Sports betting is a cruel, fickle man. One day, you’re getting excited after hitting a two-game dice, the next day you’ve lost all your money plus your dog and your first child. It’s an emotional roller coaster ride that either goes off track or ends in suspenseful excitement, begging the winners to come back.
Well, last night was probably one of the worst nights that bettors had to endure.
The first, and most obvious, reason is over/under for this game. Bettors flocked to hit the bottom door, set at 40 on most online sites at the start of the week – 40.5 at the start of the week, on others. Under is wagered so strongly that the line actually moves as low as 37.5 on some sites. For some contexts, a two-and-a-half point change in either direction is huge.
Bettors who put their faith in the underdog at the start of the week were elated to see the score 23-17 before the last play, 40 total, push or win if you have 40.5. They really loved the Cade York PAT at the time, I’m sure. Sure, Pittsburgh was pinned at its own line four yards, so safety was inevitable, but after Mitch Trubisky passed it to Diontae Johnson, the bettors felt safe. They may jump for joy. Johnson is basically 18 years old. There’s no way he’s walking back to the end zone, right? Yes, he didn’t, but after a side kick with Chase Claypool and another side kick with Najee Harris, the ball found its way back to Steeler’s end area. Whoever jumped to the top of the fray – it was Denzel Ward, the bad guy – bets failed. The Browns ended with an encounter. That’s the game’s sole revenue.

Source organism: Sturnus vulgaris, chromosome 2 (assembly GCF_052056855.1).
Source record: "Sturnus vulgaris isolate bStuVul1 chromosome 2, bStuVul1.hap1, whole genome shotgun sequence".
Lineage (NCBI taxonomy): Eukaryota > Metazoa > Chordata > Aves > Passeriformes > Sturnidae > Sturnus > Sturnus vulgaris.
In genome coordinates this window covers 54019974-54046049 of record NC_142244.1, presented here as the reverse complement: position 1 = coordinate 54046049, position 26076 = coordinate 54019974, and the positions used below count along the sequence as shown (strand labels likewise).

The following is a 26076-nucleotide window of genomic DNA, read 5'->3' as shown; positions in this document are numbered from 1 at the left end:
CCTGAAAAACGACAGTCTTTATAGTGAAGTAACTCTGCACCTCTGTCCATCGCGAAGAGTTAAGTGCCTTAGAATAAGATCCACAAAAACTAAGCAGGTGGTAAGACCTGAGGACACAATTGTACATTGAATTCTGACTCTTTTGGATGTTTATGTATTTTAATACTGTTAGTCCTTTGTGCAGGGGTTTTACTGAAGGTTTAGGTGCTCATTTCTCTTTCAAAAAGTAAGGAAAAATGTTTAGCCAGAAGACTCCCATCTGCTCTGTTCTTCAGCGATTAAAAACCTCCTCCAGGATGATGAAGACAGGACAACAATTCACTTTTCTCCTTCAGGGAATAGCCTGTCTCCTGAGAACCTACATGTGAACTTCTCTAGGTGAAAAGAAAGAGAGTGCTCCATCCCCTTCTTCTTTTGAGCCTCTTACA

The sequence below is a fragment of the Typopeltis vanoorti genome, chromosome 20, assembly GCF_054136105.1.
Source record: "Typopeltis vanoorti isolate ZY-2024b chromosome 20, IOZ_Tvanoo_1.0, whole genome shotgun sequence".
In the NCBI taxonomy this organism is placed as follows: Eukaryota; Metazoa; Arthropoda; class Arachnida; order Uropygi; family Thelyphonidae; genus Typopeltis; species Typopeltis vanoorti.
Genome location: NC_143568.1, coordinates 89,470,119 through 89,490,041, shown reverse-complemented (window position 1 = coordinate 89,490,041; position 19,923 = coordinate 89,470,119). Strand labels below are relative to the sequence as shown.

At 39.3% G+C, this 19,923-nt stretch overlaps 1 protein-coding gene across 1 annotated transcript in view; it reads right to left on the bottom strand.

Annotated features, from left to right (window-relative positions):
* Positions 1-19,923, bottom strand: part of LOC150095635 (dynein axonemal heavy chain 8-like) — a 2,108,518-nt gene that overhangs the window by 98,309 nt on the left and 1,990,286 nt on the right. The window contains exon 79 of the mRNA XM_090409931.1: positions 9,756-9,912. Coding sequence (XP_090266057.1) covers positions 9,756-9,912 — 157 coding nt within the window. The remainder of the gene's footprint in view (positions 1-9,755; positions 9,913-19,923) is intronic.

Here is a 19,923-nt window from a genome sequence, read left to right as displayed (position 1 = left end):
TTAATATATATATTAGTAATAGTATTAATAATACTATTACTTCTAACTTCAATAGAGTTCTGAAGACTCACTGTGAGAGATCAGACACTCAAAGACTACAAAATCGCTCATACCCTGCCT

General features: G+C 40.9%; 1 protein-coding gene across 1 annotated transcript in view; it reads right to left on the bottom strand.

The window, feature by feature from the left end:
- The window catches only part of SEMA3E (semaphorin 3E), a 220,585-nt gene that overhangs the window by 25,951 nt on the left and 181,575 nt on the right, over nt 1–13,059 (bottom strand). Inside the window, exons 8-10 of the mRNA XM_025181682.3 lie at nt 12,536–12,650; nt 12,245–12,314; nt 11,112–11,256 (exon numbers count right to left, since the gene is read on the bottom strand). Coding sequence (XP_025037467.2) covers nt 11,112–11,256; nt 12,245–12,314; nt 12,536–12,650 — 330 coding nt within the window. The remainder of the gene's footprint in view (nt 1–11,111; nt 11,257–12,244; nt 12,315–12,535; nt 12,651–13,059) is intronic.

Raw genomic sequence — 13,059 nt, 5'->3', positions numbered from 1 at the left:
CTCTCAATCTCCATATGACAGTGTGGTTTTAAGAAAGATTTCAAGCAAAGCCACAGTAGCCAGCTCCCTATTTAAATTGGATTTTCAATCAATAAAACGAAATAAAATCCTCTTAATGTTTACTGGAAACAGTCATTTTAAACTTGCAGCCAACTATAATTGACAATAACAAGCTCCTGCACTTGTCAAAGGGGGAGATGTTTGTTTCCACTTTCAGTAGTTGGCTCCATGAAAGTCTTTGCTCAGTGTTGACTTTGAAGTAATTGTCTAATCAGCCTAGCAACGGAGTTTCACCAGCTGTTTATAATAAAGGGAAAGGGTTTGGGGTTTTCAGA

Here is the play:
What makes it even more painful is that the Browns had a chance to put the game away one possession earlier in the waning minutes. On a third-down-run play to Nick Chubb, refs signaled a first down, which would have essentially ended the game. But hold on! Steelers coach Mike Tomlin challenged the spot and won. The Browns then sent out their punt team, pinning the Steelers within their own five. Brutal.
That brings me to my next point. Bettors seemed inclined on betting against Mitch Trubisky in this game. The most popular bet of the week, in terms of total bettors, was Trubisky INTs over 0.5. The most popular bet of the week, in terms of money, was Trubisky under 207.5 yards passing. The money was so heavy in favor of the passing under that it actually shifted to 192.5 by the start of Thursday Night Football.
Surely, Trubisky, a trash QB in Chicago now sent to replace the ghost of Ben Roethlisberger would throw an interception this game. Denzel Ward, Greg Newsome, Grant Delpit — one of them was sure to catch one of Trubisky’s errant passes. However, as the night went on, Trubisky never even really threw an interceptable pass. The closest came with 2:27 left in the fourth quarter. Trubisky took a massive shot to the end zone for George Pickens. Pickens, who’d already made a spectacular catch on the night, stepped in front of his defender and seemingly had a beat on the ball, but could only reach out one hand to try to reel it in. He didn’t. Instead, he knocked the ball up in the air. The corner covering Pickens dove to catch the ball and flipped forward, all while keeping it secure. Based on the camera angle, it looked possible that we just witnessed one of the greatest interceptions of all-time the same night we witnessed one of the greatest catches of all time. However, the corner’s right foot was ever-so-slightly out of bounds, and the Trubisky interception under bettors collectively let out a massive sigh and poured themselves a glass of their finest scotch.